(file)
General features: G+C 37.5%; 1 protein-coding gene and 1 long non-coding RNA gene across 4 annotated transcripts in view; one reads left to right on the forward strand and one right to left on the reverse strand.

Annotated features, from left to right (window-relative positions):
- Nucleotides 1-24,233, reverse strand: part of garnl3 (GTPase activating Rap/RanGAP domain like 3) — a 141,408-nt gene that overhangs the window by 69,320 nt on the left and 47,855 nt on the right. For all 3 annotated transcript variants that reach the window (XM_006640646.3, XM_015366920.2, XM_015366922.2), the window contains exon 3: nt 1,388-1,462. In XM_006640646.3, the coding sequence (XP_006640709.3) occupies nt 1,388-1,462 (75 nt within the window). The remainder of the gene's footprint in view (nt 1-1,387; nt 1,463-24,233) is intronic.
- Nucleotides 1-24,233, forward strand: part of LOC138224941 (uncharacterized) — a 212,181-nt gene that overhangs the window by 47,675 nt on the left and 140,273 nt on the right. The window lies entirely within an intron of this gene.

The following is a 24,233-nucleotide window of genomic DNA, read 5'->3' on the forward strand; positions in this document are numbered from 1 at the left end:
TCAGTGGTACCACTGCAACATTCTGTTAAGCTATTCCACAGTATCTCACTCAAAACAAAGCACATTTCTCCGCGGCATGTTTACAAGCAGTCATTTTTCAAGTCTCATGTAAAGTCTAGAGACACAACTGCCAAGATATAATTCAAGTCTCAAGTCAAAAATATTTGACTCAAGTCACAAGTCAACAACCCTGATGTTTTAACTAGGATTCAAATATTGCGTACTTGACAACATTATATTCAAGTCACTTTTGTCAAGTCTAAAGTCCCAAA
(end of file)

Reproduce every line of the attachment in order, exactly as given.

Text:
General features: G+C 37.5%; 1 protein-coding gene and 1 long non-coding RNA gene across 4 annotated transcripts in view; one reads left to right on the forward strand and one right to left on the reverse strand.

Annotated features, from left to right (window-relative positions):
- Nucleotides 1-24,233, reverse strand: part of garnl3 (GTPase activating Rap/RanGAP domain like 3) — a 141,408-nt gene that overhangs the window by 69,320 nt on the left and 47,855 nt on the right. For all 3 annotated transcript variants that reach the window (XM_006640646.3, XM_015366920.2, XM_015366922.2), the window contains exon 3: nt 1,388-1,462. In XM_006640646.3, the coding sequence (XP_006640709.3) occupies nt 1,388-1,462 (75 nt within the window). The remainder of the gene's footprint in view (nt 1-1,387; nt 1,463-24,233) is intronic.
- Nucleotides 1-24,233, forward strand: part of LOC138224941 (uncharacterized) — a 212,181-nt gene that overhangs the window by 47,675 nt on the left and 140,273 nt on the right. The window lies entirely within an intron of this gene.

The following is a 24,233-nucleotide window of genomic DNA, read 5'->3' on the forward strand; positions in this document are numbered from 1 at the left end:
TCAGTGGTACCACTGCAACATTCTGTTAAGCTATTCCACAGTATCTCACTCAAAACAAAGCACATTTCTCCGCGGCATGTTTACAAGCAGTCATTTTTCAAGTCTCATGTAAAGTCTAGAGACACAACTGCCAAGATATAATTCAAGTCTCAAGTCAAAAATATTTGACTCAAGTCACAAGTCAACAACCCTGATGTTTTAACTAGGATTCAAATATTGCGTACTTGACAACATTATATTCAAGTCACTTTTGTCAAGTCTAAAGTCCCAAA